Jesus stood as one with God and the Holy Spirit at the beginning of this whole dance we call life on earth. He made it good. He made it perfect–without flaw. He made it that way, knowing we would mess it up and knowing we would create brokenness for ourselves by giving into the lies of the enemy.
He saw us separate ourselves from our maker, trying to make ourselves higher than He. He punished us accordingly. Yet He did not take our hope away as we deserved.
He stood in our place in the face of death. He took our punishment for that selfishness, pride, and arrogance. He lived the life we should have held fast to in a world stained by our transgressions and then was murdered like a lamb at the slaughter.
Then, just like that, the righteousness of God was imputed to His children. Just like Adam’s sin abounded, Christ’s perfect nature covered us like a blanket, covering our sinful nature completely.
Sin and grace cannot increase together
So what does this mean, Christian? How do we go on from here?
Paul insinuates in 6:1 that the Romans wonder if we should sin so that God’s grace might be made more known.
Oh, sister, please know that this is not the way to think about grace. Here’s the thing: the world places sin into classes: there are the sins that everyone can see (those are the bad ones) and the ones that only we know of (those are the ones that everyone just does).
For so long, I looked at sin as just that. But I couldn’t see that I was broken enough without the world having to put a label on it.
I was a liar. I was arrogant. I cared more about increasing the interest of my own story than I cared about sharing the best of stories with people who had yet to hear it.
Here is the scary thing: I got my dramatic story. But it came at a price of my own.
It came with a boyfriend who made me feel like I wasn’t worth anything. It came with an eating disorder. It came with anxiety. It came with shame.
It all came because I was far more concerned with my story than I was with Jesus’s. I did not fully understand the vastness of His grace–that the fact that He had saved the little girl who knew Bible verses like the back of her had was just as miraculous as the fact that He saved her mother who was running away from His grace all her life.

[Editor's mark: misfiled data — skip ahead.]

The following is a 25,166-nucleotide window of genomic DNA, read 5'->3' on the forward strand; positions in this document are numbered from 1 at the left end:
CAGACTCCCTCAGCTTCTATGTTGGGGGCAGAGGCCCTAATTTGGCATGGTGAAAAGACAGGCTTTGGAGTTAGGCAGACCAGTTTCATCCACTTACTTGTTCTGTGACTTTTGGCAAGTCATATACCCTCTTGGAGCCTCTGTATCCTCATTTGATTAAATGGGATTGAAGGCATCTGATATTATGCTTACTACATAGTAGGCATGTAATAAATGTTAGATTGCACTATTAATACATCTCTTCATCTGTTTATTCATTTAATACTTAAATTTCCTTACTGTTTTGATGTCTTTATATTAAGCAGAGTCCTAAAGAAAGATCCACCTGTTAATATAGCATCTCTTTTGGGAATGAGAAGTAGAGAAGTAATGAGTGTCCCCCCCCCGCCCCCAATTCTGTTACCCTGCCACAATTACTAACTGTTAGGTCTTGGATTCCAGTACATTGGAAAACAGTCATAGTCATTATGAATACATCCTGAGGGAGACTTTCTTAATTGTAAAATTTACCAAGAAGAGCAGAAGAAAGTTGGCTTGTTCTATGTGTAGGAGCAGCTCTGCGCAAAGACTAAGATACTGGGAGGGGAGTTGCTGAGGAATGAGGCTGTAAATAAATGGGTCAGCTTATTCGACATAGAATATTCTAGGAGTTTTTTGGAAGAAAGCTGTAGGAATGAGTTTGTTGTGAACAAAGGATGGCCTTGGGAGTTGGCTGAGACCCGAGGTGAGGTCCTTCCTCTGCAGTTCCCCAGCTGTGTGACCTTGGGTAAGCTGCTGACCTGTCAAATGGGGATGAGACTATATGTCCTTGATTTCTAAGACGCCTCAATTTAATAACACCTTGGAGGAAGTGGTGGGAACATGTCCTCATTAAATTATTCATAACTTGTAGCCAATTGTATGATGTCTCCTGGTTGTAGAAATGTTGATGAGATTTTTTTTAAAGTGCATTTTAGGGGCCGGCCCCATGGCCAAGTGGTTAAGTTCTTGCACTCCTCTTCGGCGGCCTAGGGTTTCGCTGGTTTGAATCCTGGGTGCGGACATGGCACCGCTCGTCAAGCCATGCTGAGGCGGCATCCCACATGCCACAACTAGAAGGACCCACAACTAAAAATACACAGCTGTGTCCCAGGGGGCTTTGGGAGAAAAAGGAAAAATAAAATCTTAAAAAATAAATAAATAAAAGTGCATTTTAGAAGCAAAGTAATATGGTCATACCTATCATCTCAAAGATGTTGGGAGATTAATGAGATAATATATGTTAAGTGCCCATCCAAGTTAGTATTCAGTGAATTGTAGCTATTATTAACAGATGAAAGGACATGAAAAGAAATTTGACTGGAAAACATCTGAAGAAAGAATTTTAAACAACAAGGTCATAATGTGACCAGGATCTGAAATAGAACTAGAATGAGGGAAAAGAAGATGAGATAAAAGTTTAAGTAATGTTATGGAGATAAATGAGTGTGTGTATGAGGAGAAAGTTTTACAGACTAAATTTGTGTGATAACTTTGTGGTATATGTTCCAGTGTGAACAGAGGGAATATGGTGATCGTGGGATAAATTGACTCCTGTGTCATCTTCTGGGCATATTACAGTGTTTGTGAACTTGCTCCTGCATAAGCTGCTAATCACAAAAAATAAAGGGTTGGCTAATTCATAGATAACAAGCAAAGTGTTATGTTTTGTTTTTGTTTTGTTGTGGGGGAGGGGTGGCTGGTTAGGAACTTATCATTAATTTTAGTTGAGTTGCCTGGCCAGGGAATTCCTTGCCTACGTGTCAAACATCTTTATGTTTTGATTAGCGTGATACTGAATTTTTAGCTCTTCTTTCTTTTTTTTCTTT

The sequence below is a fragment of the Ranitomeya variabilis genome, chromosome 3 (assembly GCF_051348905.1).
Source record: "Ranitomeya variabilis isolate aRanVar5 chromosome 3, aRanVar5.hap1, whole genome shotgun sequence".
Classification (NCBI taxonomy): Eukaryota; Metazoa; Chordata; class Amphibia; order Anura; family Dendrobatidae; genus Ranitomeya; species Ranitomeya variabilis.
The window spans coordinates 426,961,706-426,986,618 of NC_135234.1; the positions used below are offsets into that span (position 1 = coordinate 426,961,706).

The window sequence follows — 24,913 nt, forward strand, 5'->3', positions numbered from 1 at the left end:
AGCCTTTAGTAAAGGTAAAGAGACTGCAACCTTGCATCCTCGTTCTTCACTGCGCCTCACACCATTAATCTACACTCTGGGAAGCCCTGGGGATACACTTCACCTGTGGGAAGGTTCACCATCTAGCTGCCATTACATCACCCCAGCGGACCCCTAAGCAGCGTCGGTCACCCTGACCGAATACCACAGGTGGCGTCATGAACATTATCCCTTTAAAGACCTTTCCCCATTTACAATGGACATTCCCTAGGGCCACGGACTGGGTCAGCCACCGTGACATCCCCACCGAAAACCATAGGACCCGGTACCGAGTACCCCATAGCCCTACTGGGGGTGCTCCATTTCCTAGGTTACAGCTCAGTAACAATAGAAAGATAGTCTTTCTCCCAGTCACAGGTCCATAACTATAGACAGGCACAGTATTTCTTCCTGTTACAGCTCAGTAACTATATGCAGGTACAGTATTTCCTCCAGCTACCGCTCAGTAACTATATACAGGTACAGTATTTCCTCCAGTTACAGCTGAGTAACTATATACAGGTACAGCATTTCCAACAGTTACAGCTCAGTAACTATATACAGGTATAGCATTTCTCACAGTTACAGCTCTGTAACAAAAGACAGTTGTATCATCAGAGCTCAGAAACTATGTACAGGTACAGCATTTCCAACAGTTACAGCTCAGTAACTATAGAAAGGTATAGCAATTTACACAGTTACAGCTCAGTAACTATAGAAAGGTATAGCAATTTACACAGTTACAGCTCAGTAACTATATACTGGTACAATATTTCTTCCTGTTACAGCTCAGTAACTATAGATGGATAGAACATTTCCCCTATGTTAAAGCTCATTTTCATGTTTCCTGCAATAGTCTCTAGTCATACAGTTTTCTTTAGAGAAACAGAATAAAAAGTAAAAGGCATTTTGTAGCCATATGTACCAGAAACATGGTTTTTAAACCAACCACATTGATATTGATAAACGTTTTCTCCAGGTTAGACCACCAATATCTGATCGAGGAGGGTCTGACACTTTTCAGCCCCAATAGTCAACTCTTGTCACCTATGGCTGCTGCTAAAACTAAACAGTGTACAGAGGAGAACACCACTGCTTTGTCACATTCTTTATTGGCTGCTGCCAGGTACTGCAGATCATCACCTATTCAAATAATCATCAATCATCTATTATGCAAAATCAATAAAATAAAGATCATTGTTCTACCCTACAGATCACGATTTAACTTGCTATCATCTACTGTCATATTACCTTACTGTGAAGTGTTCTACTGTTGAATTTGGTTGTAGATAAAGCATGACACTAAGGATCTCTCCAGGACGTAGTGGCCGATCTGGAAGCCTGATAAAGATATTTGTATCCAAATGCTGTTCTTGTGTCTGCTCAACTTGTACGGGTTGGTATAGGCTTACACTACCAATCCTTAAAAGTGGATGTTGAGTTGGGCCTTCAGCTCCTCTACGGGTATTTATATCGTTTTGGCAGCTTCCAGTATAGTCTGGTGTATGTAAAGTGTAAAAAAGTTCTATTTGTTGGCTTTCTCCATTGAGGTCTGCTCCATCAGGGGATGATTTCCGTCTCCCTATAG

Sister, I don’t know what you are going through. I don’t know how you view your testimony.
I do know that it is really easy to find shame in our stories. They are either too boring or too dramatic or too embarrassing. Maybe they taint your reputation in your church. Maybe if you share it, your children will see your sin.
Can I encourage you?
This is not your story.
This is not my story.
It is Jesus’s story. It is His grace that abounds in the midst of our sin. It was His blood that stained the wood on the cross. It is His redemption that covers you. Only His.
I am still all the things I was: I am prone to lying and arrogance. I am not prone to anxiety and idolatry of my own body. But my identity is not in those things. My identity is in Christ. It is in His one act. His singular act freed us from our own selves. It takes away the shame I have in how I built my own testimony. It takes away the shame my mom dealt with as she told me about how she numbed the pain of her brother’s death.
It takes away your shame.
It replaces it with the only true form of acceptance anyone or anything can offer. Acceptance back into the perfect and holy kingdom that was intended from the beginning. Will you hold fast to that kingdom?
Will we know that our story is perfect and beautiful because no matter how interesting or shameful the world sees it as He redeemed us from the sin that was imputed upon us at the moment Adam and Eve sinned?
He redeemed us from the first time we said no to your parents just as He redeemed us from our most insidious act.
Let us not claim our stories of redemption, but rather, give Him the glory for whatever sin we have been redeemed and set free from.
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What is His story in your life? Share it in the comments below.
To continue going through Romans with us, read the following verses this week.
Romans Series Reading Plan:
Monday: Romans 5:1-11
Wednesday: 5: 18-21
You can either catch up with us or go at your own pace. This explanation of how to study the Bible might also be helpful. Thank you for joining. Please let me know how God has worked in your heart in the comments below.